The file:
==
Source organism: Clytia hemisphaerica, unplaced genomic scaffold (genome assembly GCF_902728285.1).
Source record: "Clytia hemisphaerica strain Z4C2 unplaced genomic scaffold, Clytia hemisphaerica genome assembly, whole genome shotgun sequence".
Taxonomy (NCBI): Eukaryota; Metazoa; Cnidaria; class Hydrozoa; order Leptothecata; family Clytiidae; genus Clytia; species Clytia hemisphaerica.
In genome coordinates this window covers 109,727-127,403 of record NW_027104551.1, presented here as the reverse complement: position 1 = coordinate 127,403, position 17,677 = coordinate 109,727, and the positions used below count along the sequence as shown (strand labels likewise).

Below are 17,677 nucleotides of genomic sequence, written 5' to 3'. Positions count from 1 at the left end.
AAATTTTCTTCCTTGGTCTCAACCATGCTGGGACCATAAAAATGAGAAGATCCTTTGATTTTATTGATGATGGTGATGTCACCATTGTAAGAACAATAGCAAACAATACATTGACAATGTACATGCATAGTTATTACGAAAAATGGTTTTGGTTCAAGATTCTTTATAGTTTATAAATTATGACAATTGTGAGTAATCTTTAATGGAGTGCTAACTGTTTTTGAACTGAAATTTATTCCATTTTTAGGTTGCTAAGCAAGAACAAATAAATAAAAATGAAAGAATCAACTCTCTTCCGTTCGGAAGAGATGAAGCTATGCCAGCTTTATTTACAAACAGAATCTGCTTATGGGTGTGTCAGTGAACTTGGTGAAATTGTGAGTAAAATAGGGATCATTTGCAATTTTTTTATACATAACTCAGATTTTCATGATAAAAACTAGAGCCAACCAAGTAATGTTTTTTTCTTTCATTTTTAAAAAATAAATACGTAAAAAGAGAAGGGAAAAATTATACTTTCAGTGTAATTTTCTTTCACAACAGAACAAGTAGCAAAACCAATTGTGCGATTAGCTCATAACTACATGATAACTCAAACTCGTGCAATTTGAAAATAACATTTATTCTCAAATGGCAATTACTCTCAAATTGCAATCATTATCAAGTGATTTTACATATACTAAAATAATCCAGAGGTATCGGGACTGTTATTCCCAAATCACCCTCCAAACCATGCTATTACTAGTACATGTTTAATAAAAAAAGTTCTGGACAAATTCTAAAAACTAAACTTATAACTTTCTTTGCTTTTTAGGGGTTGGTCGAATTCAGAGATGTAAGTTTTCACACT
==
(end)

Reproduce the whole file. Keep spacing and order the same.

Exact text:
Source organism: Clytia hemisphaerica, unplaced genomic scaffold (genome assembly GCF_902728285.1).
Source record: "Clytia hemisphaerica strain Z4C2 unplaced genomic scaffold, Clytia hemisphaerica genome assembly, whole genome shotgun sequence".
Taxonomy (NCBI): Eukaryota; Metazoa; Cnidaria; class Hydrozoa; order Leptothecata; family Clytiidae; genus Clytia; species Clytia hemisphaerica.
In genome coordinates this window covers 109,727-127,403 of record NW_027104551.1, presented here as the reverse complement: position 1 = coordinate 127,403, position 17,677 = coordinate 109,727, and the positions used below count along the sequence as shown (strand labels likewise).

Below are 17,677 nucleotides of genomic sequence, written 5' to 3'. Positions count from 1 at the left end.
AAATTTTCTTCCTTGGTCTCAACCATGCTGGGACCATAAAAATGAGAAGATCCTTTGATTTTATTGATGATGGTGATGTCACCATTGTAAGAACAATAGCAAACAATACATTGACAATGTACATGCATAGTTATTACGAAAAATGGTTTTGGTTCAAGATTCTTTATAGTTTATAAATTATGACAATTGTGAGTAATCTTTAATGGAGTGCTAACTGTTTTTGAACTGAAATTTATTCCATTTTTAGGTTGCTAAGCAAGAACAAATAAATAAAAATGAAAGAATCAACTCTCTTCCGTTCGGAAGAGATGAAGCTATGCCAGCTTTATTTACAAACAGAATCTGCTTATGGGTGTGTCAGTGAACTTGGTGAAATTGTGAGTAAAATAGGGATCATTTGCAATTTTTTTATACATAACTCAGATTTTCATGATAAAAACTAGAGCCAACCAAGTAATGTTTTTTTCTTTCATTTTTAAAAAATAAATACGTAAAAAGAGAAGGGAAAAATTATACTTTCAGTGTAATTTTCTTTCACAACAGAACAAGTAGCAAAACCAATTGTGCGATTAGCTCATAACTACATGATAACTCAAACTCGTGCAATTTGAAAATAACATTTATTCTCAAATGGCAATTACTCTCAAATTGCAATCATTATCAAGTGATTTTACATATACTAAAATAATCCAGAGGTATCGGGACTGTTATTCCCAAATCACCCTCCAAACCATGCTATTACTAGTACATGTTTAATAAAAAAAGTTCTGGACAAATTCTAAAAACTAAACTTATAACTTTCTTTGCTTTTTAGGGGTTGGTCGAATTCAGAGATGTAAGTTTTCACACT